On the long list of worst places to deal with a period, jail hovers at the top. Christine Kolba found that out last February while detained for a drug charge in the San Mateo County jail, just south of San Francisco. The free pads from the facility didn’t stick properly to the papery underwear she’d been issued. And she didn’t have the $6.99 that the box of tampons would cost her at the commissary, the jail’s version of a corner store
. When Kolba met her attorney, Paula Canny, one day to talk about her case, she broke into tears as menstrual blood ran down her leg. “I was horrified for her,” Canny says.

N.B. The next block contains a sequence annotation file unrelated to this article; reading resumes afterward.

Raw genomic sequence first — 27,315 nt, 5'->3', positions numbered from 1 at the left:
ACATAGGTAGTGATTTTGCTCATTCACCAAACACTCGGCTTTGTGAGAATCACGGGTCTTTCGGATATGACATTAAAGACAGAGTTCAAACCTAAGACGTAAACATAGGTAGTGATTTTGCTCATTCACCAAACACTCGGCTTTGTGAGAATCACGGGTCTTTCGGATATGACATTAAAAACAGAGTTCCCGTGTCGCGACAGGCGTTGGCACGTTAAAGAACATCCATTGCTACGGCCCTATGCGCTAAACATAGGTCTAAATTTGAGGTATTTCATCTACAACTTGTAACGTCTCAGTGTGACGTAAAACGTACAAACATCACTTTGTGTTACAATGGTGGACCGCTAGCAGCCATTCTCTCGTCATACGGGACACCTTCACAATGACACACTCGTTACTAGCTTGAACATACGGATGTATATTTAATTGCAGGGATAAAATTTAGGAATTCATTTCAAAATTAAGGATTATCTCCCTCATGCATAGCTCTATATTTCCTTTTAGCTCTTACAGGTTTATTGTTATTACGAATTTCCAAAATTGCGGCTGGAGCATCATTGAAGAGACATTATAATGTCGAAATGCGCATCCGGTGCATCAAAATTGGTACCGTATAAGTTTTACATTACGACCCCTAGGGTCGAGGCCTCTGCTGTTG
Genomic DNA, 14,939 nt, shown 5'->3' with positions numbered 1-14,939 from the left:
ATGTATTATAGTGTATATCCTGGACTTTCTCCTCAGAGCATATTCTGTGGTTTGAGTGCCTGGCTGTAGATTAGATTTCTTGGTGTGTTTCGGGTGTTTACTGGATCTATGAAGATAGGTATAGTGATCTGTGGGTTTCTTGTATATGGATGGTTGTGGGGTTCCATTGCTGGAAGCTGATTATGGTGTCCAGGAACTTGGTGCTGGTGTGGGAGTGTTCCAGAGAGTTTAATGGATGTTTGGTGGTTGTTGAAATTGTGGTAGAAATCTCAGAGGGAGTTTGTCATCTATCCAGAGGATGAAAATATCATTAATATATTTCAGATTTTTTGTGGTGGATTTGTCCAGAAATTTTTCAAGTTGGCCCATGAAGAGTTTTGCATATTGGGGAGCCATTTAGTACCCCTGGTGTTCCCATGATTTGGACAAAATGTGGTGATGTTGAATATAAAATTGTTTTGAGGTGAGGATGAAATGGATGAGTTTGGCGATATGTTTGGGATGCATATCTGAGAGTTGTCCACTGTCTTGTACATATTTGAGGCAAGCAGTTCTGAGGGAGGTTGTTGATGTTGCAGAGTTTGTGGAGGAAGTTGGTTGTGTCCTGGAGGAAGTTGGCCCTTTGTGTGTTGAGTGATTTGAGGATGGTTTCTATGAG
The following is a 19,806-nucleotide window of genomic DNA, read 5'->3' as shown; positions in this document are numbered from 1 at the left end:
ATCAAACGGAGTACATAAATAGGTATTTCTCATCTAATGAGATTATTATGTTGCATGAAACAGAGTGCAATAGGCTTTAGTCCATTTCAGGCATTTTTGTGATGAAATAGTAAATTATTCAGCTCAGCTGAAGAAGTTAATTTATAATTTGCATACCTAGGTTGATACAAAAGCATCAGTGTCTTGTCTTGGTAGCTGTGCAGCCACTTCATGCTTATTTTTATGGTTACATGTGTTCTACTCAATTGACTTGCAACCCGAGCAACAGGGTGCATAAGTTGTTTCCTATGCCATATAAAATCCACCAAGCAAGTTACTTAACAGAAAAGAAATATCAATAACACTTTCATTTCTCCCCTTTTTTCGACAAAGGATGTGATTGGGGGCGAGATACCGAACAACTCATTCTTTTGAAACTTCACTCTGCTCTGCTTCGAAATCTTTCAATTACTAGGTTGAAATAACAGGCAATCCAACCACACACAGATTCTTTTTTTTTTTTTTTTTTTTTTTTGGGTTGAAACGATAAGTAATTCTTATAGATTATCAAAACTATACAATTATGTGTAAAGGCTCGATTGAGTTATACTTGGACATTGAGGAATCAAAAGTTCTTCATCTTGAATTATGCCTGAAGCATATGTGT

Canny, a no-nonsense defense attorney with about 40 years of experience, convinced the jail to give her client some free tampons. But the incident left her wondering whether other jails were also so stingy with their sanitary products. So she filed a public records request in almost every California county to find out. When the results came in, she cringed: Most jails in the state offered free pads but charged for tampons, often at prices far above market rate. And women could only buy them at the commissary once a week. If someone got her period on a Friday, she might have to wait until the next Thursday to make an order.